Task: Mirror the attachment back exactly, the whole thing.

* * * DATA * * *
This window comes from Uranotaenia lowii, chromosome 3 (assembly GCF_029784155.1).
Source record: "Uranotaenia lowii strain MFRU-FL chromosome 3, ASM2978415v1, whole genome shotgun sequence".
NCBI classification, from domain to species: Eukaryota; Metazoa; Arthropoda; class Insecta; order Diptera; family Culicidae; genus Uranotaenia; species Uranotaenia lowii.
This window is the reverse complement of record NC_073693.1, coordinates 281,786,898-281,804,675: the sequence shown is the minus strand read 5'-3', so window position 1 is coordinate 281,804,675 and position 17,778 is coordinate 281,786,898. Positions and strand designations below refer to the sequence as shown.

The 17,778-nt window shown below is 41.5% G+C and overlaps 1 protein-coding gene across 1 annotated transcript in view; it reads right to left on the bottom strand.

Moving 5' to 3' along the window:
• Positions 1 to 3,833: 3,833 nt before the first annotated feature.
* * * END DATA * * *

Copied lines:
This window comes from Uranotaenia lowii, chromosome 3 (assembly GCF_029784155.1).
Source record: "Uranotaenia lowii strain MFRU-FL chromosome 3, ASM2978415v1, whole genome shotgun sequence".
NCBI classification, from domain to species: Eukaryota; Metazoa; Arthropoda; class Insecta; order Diptera; family Culicidae; genus Uranotaenia; species Uranotaenia lowii.
This window is the reverse complement of record NC_073693.1, coordinates 281,786,898-281,804,675: the sequence shown is the minus strand read 5'-3', so window position 1 is coordinate 281,804,675 and position 17,778 is coordinate 281,786,898. Positions and strand designations below refer to the sequence as shown.

The 17,778-nt window shown below is 41.5% G+C and overlaps 1 protein-coding gene across 1 annotated transcript in view; it reads right to left on the bottom strand.

Moving 5' to 3' along the window:
• Positions 1 to 3,833: 3,833 nt before the first annotated feature.